The F.A.S.T. Co. donates sets of memorial cards to all partners
I need your help to inform me of such losses.
Half Appaloosa half quarter horse , for 31 years we loved him and he loved us.
He foundered this morning was frightened, tried to get up.
Rick calmed him down. We called the equine vet; she came and said.
These old guys we can't help. His backside was numb and he would never get up again.
Everything Rick knows about horses, PT taught him. Have his blanket on him and a tarp now.
My turn now to stand watch till the back hoe comes .
We will bury him on the hill near the spot he is at now where he ran and walked.
He is at now where he ran and walked .
We're taking turns to keep any animals away so they aren't harmed or die from the sodium pent drugthat the vet used and to reflect on his life with us as a Snow.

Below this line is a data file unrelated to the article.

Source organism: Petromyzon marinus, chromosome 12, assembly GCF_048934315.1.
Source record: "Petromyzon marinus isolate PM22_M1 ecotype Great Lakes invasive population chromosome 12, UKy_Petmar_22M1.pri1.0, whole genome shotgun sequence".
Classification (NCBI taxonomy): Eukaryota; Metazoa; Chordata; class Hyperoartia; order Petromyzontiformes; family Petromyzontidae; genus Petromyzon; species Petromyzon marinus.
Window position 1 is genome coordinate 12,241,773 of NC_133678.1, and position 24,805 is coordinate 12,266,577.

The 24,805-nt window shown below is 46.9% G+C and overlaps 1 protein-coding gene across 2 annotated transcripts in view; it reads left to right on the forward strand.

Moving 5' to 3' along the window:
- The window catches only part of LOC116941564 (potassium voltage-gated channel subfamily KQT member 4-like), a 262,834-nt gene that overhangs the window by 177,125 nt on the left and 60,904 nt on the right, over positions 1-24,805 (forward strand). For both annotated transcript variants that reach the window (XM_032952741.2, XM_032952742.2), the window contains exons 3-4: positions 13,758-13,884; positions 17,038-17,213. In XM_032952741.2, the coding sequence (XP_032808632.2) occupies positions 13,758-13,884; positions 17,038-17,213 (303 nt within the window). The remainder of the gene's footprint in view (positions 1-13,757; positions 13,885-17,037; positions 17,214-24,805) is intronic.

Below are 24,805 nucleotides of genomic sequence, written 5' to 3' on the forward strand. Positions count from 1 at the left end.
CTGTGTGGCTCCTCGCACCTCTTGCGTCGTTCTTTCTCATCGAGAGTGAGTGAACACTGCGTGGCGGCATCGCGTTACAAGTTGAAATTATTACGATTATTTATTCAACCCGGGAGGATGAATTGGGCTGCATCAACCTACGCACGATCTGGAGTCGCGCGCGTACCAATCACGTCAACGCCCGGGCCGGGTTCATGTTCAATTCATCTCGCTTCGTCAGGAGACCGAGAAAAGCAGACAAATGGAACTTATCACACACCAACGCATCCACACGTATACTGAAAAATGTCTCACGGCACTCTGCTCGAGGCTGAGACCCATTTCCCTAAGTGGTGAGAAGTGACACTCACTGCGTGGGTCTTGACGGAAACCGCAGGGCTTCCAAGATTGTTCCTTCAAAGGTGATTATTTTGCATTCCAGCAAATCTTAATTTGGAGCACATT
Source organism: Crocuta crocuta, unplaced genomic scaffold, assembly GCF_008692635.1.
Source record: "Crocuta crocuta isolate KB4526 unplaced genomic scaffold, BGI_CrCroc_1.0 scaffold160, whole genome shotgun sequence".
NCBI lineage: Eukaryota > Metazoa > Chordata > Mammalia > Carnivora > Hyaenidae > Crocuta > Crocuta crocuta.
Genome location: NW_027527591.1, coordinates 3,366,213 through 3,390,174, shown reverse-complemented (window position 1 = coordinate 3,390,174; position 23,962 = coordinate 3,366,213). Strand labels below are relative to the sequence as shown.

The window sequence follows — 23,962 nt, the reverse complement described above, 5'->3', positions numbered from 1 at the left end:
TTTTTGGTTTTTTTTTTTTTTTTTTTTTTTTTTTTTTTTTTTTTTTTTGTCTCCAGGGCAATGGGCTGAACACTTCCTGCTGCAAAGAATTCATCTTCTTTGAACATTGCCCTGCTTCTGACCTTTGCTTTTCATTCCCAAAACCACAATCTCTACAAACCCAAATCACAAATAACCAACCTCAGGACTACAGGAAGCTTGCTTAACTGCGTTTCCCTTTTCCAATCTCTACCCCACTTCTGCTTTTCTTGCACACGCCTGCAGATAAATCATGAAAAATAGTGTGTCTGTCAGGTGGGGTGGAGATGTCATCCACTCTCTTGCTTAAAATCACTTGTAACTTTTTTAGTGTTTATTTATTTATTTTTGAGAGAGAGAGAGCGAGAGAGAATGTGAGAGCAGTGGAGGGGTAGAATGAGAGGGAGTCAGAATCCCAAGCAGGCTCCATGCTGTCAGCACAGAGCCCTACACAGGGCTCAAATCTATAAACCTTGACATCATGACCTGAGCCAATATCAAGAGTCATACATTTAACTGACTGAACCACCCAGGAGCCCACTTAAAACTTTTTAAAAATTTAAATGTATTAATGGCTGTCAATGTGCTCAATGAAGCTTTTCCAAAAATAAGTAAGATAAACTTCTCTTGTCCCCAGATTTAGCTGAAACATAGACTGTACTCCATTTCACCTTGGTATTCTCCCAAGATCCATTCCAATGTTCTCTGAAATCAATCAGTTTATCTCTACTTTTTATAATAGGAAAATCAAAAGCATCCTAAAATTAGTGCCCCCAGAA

I'm alone with him now as Natalie is on her way and Rick needed to eat and Sheila needed to shower.There will be tears in the shower when she is alone.
Natalie graduates UF tomorrow and you were with her almost to the day.
I will never look at an apple or carrot again and not think of you.
That was my job. To bring you treats.
Rick and Sheila took care of the rest of your needs.
Anyone who thinks animals don 't have emotions or grieve should have been here when
Sunny Boy passed.
They were never apart one night or day for 19 1/2 years. Rick slept in the barn while
you howled moaned and kicked the barn for three days.
Rick couldn't take it by the second day and he called the vet and asked for a tranquilizer.
vet said no give it one more day... after that you will take the place of sunny boy.
He was right. Rest and run in peace.
big guy. run fast in Heavens Field of dreams united with Sunny boy again.
You made your human family happy so happy.
Children gave you fruit and laughed when your tongue tickled them.
I remember one little boy tried to count your spots.
As you got older your solid brown so shiny disappeared and the spots came.
I thought the little boy would grow up in the numbers business
, as a financial wizard and you listened to all our secrets.